This little essay is intended to describe my growing interest in social software. I’ve been spending more and more time on 43 Things and affiliates, Friendster (which is waning, as its niche is overtaken by MySpace), and more obscure sites like my high school and college alumni networks. I also went to a panel discussion a little while ago called “Facebook: A Social Phenomenon” as part of CU Boulder’s annual public Conference on World Affairs, and I’m starting to follow the social software blogs. I’ve been posting semi-regularly on the 43 Things “43 Ideas” page (itself a great piece of social software) on how 43 Things can best be developed and adapted, always with the question in mind of how to build the ideal social software.
I want to focus on the flipside of the question as it’s normally approached. I want to take social software to its conclusion, when the whole world is connected by means of an online social network, and see what happens. Not really how people are using social software, but how their worlds will be different when it’s a fact–how social software uses you; how you become different when seen through social software. The whole internet could be described as a giant social network: a forum where one/many communicate with one/many. The difference with these specific social software applications is that the users are the information. It’s a catalogue of humans; it’s library science meets political science. It’s you, made explicit.
Perhaps it’s the persona development, the looks-good-on-paper, that appeals to me. Certainly it’s a reflection of exclusively quantitative being. Don Giovanni, a great liver of a kind of quantitative life, would have the ultimate MySpace profile (1,003 in Spain, and growing!). As would any of the equally quantitative GTD/ super-achiever/ life coaching guys. There’s a nutball on 43T who’s done thousands of things, he’s utterly quantitative. On his list are things others, even just slightly internal people, would keep to themselves, but he’s only concerned with building a big collection of everything. His insides are all out. When he dies, the electronic record will be huge (what will die with him?).
These networks can be protectors against a certain kind of forgetfulness. If my mood swings low and I momentarily discard all my goals, projects, and half-finished anything, they’re all bookmarked there on my various profiles. I can return to the characteristics I’ve carefully laid out, put in the realm of permanence (out there! where they are made real by way of witness!), so I can return and remember what I was trying to become or imagining I was. I am propped in place, and the “real” identity can be out there. Is this good? Whatever. The new goods/inevitabilities are two, listed below.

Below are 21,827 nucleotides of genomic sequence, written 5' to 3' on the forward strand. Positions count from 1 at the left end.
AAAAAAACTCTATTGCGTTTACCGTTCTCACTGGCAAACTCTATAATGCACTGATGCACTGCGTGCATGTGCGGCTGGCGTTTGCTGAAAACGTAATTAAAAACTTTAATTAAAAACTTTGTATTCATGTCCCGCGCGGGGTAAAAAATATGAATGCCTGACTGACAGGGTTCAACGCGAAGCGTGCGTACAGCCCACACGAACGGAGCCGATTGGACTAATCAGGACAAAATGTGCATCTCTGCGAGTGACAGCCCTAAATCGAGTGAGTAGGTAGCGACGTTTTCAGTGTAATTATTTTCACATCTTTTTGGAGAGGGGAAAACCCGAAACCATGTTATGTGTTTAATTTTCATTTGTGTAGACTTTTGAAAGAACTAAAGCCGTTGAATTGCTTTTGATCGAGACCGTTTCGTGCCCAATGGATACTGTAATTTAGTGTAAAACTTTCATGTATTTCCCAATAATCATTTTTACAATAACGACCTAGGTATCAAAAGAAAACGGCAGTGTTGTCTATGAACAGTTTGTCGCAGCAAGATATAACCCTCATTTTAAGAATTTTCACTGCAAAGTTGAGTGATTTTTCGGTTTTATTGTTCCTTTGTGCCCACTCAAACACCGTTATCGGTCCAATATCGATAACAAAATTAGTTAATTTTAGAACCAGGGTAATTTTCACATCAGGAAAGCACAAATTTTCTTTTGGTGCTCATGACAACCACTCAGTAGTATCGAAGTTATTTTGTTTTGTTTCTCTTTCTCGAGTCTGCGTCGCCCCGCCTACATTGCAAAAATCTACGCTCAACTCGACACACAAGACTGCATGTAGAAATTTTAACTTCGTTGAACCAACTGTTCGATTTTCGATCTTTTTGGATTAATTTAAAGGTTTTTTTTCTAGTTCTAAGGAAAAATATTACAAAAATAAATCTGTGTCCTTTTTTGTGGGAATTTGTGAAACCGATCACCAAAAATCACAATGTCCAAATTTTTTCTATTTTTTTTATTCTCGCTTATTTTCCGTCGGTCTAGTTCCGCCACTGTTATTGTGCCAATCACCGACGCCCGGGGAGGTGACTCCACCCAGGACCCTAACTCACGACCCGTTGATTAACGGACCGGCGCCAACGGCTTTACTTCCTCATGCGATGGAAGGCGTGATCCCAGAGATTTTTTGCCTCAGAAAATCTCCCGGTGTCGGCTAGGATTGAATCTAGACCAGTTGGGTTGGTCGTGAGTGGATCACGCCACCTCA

Social software replaces humans with humanity; everyone is searchable and taggable. Social software allows two things for the community of humans: mobility (tends toward freedom?) and efficiency (tends toward immortality?). Your location no longer matters, because there’s a human there who fits the qualities you’re searching for, everyone is a friend, and you can keep in touch with anyone no matter how much you all bounce around. They’re all secured in your friend pool–bookmarked resources, never lost, upkeep made much more efficient. Efficiency is brought about through tagging. You can find and label, things are easier to remember, there can then be more individual terms because they are grouped. Efficiency allows many things to become fewer things, and everything is more manageable. Human beings will become so manageable that we’ll all be a few degrees of separation from everybody else. And, information will evolve faster and better because total collaboration will be possible. Everyone in the world along the same obscure wavelength will be linked. I imagine nations will fall apart, or become ornamental.